- Up to the South (Talaeen a Junuub) (1993), Jayce Salloum and Walid Ra’ad
- Who’s Afraid of Ideology? (2017), Marwa Arsanios
About the films
I Am The One Who Brings Flowers To Her Grave – a film by Hala Alabdalla and Ammar el-Beik
This film is a cinematographic cross between the documentary, the narrative, and the experimental, in which Syrian director Hala Alabdalla blurs the boundaries between genres and time. She combines the present with the past, and merges private and public concerns. Using converging and intertwining storylines, she narrates her friends’ experiences of prison, their disappointments, stubbornness, holding on to the light in their hearts. Shot in black and white, the film aims to portray all colours of life with its sweetness and bitterness.
Out On The Street – a film by Jasmina Metwaly and Philip Rizk
Nine men gather for a workshop on a rooftop. There they perform confrontations of everyday life, with the police and at the workplace.
In the process, the actors engage a space between the theatrical and the real.
This is not a film about workers.
The factory is a microcosm, a miniature Egypt.
Ghost Hunting – a film by Raed Andoni
In order to confront the ghosts that haunt him, Palestinian director Raed Andoni assembles an eclectic group of ex-prisoners to recreate the Al-Moskobiya, Israel’s main interrogation centre, where he was himself jailed at age 18. Day after day, these construction workers, a blacksmith, an architect, an assistant director give shape to their memories of how they survived with grit and a sense of humor. As the walls of the cells rise, the tongues and the emotions loosen.
A Feeling Greater Than Love – a film by Mary Jirmanus Saba
In her directorial debut, Mary Jirmanus Saba deals with a forgotten revolution, saving from oblivion bloodily suppressed strikes at Lebanese tobacco and chocolate factories. These events from the 1970s, which held the promise of a popular revolution and, with it, of women’s emancipation were erased from collective memory by the country’s civil wars. Rich in archival footage from Lebanons militant cinema tradition, the film reconstructs the spirit of that revolt, asking of the past how we might transform the present.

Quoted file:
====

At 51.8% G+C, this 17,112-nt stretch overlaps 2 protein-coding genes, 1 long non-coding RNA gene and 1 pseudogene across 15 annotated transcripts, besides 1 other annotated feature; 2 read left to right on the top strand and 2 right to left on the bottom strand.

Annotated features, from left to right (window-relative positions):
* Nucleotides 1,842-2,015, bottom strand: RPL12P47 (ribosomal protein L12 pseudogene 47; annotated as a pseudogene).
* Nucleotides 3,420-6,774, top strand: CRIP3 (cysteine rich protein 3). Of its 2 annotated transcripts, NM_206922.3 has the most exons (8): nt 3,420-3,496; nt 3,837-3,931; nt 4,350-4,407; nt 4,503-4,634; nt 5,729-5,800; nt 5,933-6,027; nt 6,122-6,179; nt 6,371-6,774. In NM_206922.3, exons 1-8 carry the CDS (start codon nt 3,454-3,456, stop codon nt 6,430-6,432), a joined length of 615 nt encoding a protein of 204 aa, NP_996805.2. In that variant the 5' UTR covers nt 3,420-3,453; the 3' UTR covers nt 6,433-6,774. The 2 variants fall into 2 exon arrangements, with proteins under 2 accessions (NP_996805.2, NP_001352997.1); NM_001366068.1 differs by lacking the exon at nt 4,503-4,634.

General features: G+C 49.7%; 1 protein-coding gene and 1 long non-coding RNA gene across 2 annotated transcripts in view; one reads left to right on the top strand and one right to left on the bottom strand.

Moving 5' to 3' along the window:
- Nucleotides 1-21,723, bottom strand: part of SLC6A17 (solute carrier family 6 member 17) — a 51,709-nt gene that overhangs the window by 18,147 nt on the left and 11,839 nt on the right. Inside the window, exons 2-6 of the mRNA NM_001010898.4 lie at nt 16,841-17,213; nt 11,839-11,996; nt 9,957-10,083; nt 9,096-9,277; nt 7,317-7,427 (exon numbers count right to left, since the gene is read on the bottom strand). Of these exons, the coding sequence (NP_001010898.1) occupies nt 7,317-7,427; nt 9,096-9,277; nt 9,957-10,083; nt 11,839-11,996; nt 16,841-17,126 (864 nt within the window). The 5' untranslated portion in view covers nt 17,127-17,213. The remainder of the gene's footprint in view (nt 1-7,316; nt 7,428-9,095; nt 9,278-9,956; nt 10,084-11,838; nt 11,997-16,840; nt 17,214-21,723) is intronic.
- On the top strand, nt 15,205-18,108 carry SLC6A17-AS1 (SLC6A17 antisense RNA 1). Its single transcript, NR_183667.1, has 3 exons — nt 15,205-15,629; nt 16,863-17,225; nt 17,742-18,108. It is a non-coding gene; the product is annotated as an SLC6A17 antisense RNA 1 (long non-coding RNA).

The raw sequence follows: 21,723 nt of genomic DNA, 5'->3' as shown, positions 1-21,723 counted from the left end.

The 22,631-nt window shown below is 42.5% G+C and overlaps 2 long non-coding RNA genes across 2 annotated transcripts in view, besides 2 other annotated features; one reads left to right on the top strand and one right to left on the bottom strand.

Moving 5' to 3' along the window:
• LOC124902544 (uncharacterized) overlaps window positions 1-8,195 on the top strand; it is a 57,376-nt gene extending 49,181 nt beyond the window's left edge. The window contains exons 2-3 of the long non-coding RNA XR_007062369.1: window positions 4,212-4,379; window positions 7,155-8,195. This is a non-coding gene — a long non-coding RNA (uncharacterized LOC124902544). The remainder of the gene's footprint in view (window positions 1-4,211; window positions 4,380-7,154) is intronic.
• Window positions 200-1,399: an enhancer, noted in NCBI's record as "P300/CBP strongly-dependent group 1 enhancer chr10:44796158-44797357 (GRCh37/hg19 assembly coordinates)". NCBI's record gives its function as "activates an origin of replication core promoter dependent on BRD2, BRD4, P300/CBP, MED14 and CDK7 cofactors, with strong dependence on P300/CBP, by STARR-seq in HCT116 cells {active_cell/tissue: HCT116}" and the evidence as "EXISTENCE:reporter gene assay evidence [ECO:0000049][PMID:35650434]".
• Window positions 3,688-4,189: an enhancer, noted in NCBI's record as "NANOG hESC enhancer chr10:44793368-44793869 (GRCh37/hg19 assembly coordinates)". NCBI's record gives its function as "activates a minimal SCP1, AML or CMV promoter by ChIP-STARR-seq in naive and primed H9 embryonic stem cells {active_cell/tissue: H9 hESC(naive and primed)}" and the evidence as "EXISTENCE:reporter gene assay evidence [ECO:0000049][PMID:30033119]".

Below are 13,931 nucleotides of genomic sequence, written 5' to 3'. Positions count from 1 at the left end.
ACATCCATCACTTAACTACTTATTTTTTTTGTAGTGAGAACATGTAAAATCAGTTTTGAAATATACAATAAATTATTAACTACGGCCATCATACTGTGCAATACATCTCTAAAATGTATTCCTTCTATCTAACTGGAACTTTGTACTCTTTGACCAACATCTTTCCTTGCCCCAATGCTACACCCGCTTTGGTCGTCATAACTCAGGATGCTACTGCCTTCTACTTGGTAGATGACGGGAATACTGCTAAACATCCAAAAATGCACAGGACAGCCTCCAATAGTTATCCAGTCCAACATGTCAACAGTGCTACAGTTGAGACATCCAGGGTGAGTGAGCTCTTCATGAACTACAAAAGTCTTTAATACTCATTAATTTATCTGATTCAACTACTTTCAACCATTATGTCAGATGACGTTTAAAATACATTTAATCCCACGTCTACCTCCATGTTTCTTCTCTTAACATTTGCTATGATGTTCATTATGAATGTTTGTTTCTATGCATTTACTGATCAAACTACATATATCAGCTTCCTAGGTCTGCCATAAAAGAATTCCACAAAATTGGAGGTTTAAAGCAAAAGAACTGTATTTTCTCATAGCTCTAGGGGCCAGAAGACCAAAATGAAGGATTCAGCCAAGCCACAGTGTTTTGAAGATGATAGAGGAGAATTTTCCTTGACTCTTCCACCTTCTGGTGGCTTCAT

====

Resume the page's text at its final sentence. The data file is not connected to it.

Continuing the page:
The Hour of Liberation Has Arrived – a film by Heiny Srour
In the late 60s, Dhofar rose up against the British-backed Sultanate of Oman, in a democratic, feminist guerrilla movement. Director Heiny Srour and her team crossed 500 miles of desert and mountains by foot, under bombardment by the British Royal Air Force, to reach the conflict zone and capture this rare record of a now mostly-forgotten war.
Accessibility: The venue has step-free access and there is a lift, for those who might need it, to access to the main space. There is a disabled toilet. The chairs aren’t cushioned, they have a backrest but no arms rest but we are able to provide cushions. Cushioned chairs with armrests and backrests can be requested. There will be no BSL interpreter unfortunately. All the films are in Arabic and will therefore be subtitled in English.
Location: The Yellow, 1 Humphry Repton Lane, Wembley, HA9 0GL View Map
Support: These events are supported by Brent Council and The Doc Society.